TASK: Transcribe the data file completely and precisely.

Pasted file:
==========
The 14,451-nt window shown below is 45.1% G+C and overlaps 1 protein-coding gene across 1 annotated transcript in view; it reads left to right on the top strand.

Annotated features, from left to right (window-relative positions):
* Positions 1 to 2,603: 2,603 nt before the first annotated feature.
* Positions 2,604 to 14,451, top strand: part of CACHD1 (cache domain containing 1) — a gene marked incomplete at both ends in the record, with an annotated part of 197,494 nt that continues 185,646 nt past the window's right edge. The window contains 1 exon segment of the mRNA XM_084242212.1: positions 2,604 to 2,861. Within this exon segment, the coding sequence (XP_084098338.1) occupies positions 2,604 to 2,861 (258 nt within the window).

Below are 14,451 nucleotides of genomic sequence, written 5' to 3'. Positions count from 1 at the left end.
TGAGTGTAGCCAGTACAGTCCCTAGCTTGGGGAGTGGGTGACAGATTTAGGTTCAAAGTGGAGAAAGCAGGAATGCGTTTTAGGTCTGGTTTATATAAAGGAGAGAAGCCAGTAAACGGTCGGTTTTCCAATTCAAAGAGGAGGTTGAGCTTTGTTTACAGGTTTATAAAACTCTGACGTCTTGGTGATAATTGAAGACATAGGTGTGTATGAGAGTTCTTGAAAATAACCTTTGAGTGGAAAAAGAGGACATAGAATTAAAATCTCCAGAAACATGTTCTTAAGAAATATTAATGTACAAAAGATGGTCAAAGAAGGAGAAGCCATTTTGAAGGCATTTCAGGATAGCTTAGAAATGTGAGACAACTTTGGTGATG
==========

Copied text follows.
The 14,451-nt window shown below is 45.1% G+C and overlaps 1 protein-coding gene across 1 annotated transcript in view; it reads left to right on the top strand.

Annotated features, from left to right (window-relative positions):
* Positions 1 to 2,603: 2,603 nt before the first annotated feature.
* Positions 2,604 to 14,451, top strand: part of CACHD1 (cache domain containing 1) — a gene marked incomplete at both ends in the record, with an annotated part of 197,494 nt that continues 185,646 nt past the window's right edge. The window contains 1 exon segment of the mRNA XM_084242212.1: positions 2,604 to 2,861. Within this exon segment, the coding sequence (XP_084098338.1) occupies positions 2,604 to 2,861 (258 nt within the window).

Below are 14,451 nucleotides of genomic sequence, written 5' to 3'. Positions count from 1 at the left end.
TGAGTGTAGCCAGTACAGTCCCTAGCTTGGGGAGTGGGTGACAGATTTAGGTTCAAAGTGGAGAAAGCAGGAATGCGTTTTAGGTCTGGTTTATATAAAGGAGAGAAGCCAGTAAACGGTCGGTTTTCCAATTCAAAGAGGAGGTTGAGCTTTGTTTACAGGTTTATAAAACTCTGACGTCTTGGTGATAATTGAAGACATAGGTGTGTATGAGAGTTCTTGAAAATAACCTTTGAGTGGAAAAAGAGGACATAGAATTAAAATCTCCAGAAACATGTTCTTAAGAAATATTAATGTACAAAAGATGGTCAAAGAAGGAGAAGCCATTTTGAAGGCATTTCAGGATAGCTTAGAAATGTGAGACAACTTTGGTGATG